Another thing Karen loved to do was to go with Grandmother, sometimes on Sunday afternoons when they had a holiday, out to the pretty little lake called the Minne-Water, which lay just within the old city walls. Here, where the great elm trees cast their dappled shadows, many white swans were always to be found floating about. Karen always saved part of her bread on Sundays that she might have the delight of feeding the lovely great birds, who would swim up as she leaned over the edge of the water and eat the morsels from her rosy palm.


"many white swans were always to be found floating about."

Indeed, it takes but little to give pleasure when one works hard all week long. And as Karen bent over her lace-pillow day after day, she would dream about the gardens and the swans on the Minne-Water till sometimes she would drop her bobbins and tangle her thread, and Grandmother would have to bid her be more careful; and then she would set to work again and her little fingers would fairly fly.

Day by day, up in the wonderful belfry, the silvery chimes rang out the hours, till the summer had passed away and the autumn came. Soon the starlings and cuckoos all flew away to warmer lands, and in the open spaces of the city the green leaves of the chestnut trees curled up and fluttered down to the ground, and the great willows, that here and there overhung the old canals, slowly dropped their golden foliage to float away on the silvery water below.

In the little yellow house Grandmother and Karen now had to burn some of their precious hoard of wood even after their bit of cooking on the hearth was done; and Karen could no longer put a flower for the Christ-child up in the little shrine of the house.

Indeed, as winter drew on, bringing with it thoughts of the Christmas time, Karen said to herself sadly that this year she would have no money to spend for the little gifts she so loved to make. She remembered how pleased she had been the Christmas before to select and buy the green jug for Grandmother and the pretty porringer for the Christ-child. Grandmother had liked the jug as well as Karen had hoped she would; and she hoped, too, that the Christ-child had been pleased with the porringer—she was sure he had found it on the doorstep, because it was gone the next morning.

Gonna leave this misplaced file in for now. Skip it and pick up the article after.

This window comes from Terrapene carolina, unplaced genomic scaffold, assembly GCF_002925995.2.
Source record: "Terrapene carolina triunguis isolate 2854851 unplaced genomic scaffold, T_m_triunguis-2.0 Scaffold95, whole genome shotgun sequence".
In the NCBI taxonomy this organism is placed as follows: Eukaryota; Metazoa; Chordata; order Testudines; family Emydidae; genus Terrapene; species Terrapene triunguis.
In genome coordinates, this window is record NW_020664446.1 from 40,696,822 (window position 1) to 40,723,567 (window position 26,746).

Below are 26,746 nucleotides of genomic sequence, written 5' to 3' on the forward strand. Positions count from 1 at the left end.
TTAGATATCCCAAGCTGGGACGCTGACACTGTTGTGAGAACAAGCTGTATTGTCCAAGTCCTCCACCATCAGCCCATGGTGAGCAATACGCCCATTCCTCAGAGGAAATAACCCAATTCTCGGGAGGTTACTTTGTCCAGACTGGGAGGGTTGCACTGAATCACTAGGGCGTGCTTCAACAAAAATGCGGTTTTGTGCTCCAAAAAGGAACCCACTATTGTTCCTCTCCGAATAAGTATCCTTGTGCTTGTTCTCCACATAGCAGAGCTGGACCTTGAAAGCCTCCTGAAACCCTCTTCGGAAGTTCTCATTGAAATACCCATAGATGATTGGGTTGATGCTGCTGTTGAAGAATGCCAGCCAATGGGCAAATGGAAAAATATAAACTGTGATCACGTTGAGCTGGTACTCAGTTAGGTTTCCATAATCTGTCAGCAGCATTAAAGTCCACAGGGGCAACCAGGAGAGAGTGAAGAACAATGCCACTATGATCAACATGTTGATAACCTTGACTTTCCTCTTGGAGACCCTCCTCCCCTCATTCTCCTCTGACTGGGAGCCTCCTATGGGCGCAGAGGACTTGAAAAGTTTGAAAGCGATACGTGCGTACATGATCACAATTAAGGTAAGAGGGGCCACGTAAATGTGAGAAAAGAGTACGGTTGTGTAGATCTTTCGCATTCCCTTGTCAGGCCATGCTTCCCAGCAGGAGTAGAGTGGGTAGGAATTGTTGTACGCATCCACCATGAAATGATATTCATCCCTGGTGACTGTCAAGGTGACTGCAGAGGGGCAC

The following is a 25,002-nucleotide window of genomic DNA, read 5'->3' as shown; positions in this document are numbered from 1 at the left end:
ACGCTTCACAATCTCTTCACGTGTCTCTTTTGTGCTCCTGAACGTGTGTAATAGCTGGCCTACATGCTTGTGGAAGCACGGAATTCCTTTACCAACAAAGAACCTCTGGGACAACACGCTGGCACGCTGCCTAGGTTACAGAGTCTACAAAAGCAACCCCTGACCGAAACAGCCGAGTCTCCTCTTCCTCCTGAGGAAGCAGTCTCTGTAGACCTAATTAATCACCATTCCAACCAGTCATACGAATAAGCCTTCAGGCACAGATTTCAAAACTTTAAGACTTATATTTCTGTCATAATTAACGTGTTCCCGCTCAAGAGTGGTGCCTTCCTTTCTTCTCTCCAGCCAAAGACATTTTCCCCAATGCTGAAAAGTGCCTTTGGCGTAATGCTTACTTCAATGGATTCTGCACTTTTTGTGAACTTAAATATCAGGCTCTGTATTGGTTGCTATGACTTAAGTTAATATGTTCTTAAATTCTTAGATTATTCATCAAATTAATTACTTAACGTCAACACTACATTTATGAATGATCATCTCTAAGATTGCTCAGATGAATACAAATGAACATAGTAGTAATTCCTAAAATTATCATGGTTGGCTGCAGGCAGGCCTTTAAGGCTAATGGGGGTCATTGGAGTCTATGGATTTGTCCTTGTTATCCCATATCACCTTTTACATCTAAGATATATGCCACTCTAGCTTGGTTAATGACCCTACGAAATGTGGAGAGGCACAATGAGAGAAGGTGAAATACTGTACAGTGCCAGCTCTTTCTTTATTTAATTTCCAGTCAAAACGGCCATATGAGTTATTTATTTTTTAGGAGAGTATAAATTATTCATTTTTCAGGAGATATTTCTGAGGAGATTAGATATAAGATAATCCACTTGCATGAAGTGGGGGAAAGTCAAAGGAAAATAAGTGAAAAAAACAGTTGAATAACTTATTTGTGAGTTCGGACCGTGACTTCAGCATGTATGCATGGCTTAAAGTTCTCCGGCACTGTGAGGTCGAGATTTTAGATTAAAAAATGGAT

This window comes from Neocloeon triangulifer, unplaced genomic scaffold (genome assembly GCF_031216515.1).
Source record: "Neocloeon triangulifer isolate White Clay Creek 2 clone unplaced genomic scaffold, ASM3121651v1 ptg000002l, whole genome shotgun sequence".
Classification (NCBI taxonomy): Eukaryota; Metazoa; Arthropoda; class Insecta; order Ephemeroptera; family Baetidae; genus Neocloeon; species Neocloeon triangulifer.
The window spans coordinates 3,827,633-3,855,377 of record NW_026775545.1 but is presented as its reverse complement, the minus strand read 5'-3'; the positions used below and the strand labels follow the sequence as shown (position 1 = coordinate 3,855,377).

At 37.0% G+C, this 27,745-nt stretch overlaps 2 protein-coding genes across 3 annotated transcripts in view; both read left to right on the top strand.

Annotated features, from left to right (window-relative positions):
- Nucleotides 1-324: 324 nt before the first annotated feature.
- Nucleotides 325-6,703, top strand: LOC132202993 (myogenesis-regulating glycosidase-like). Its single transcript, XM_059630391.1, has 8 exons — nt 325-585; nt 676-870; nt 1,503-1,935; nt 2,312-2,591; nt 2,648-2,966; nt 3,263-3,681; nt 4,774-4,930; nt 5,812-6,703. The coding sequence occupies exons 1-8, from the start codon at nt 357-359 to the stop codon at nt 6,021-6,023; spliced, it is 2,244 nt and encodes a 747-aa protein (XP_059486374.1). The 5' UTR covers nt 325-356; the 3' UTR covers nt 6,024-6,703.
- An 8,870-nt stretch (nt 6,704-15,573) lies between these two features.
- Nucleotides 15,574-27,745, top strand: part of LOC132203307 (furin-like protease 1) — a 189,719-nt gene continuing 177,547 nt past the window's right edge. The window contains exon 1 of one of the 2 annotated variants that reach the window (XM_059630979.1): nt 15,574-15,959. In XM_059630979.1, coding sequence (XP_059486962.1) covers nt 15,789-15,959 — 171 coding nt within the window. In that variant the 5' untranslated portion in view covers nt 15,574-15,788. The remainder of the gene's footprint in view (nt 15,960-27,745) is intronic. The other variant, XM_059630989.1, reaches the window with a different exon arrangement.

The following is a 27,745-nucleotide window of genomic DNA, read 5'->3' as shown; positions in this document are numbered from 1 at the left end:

She wished she might buy presents for both of them again, but she knew that even if some of the ladies Grandmother worked for should give her a silver piece as had Madame Koerner the year before, she would have to spend it for the food they must have and for which it seemed so hard to get the money.

There was one thing though that, poor as they were, Grandmother felt they must provide against the Christmas time; they must have their wax candles to take to the cathedral even if they had to do without light themselves.

So when the time wore on and the day before Christmas came, just as they had done as far back as Karen could remember, they set out for the ancient cathedral, each carrying a white taper to be blessed and lighted and add its tiny golden flame to the hundreds twinkling through the dim, perfumed air.

When the vesper service was over, and again they walked slowly back to the little house, its steep roof was powdered over with light snowflakes that were beginning to pile up in soft drifts on the points of the gable and to flutter down to the street below.

As Karen looked up at the little shrine hung with its wintry fringe of twinkling icicles, and at the image of the Christ-child within, she wondered if the real Christ-child would bring her something again at midnight. And she wondered, too, for the thousandth time, how he could bring gifts to so many children in a single night, and how it was that he did not grow very tired and cold, as she was then, and she had been no farther than the cathedral.

But Grandmother said he did not feel the cold nor grow tired like other children so long as they kept him warm with their love; but that if he found a child whose heart was cold and who did not try to obey him, then he shivered in the snow and his little feet grew so weary! Karen could not see how any child could help loving him when he was so good to them all; and she wished again that she had some little gift to show him that she thought about him, and cared for him.

She gave a little sigh as they went in, but soon she was busy helping set out their supper, and then when they had finished, and put the dishes back on the dresser, she and Grandmother sat by the hearth in the flickering light of the fire.

And as they looked into the embers, they both saw visions and dreamed dreams. Grandmother's dreams were of long ago, when Karen's mother was a little girl like Karen herself; while Karen dreamed of the time when she would be grown up and able to do wonderful things for Grandmother.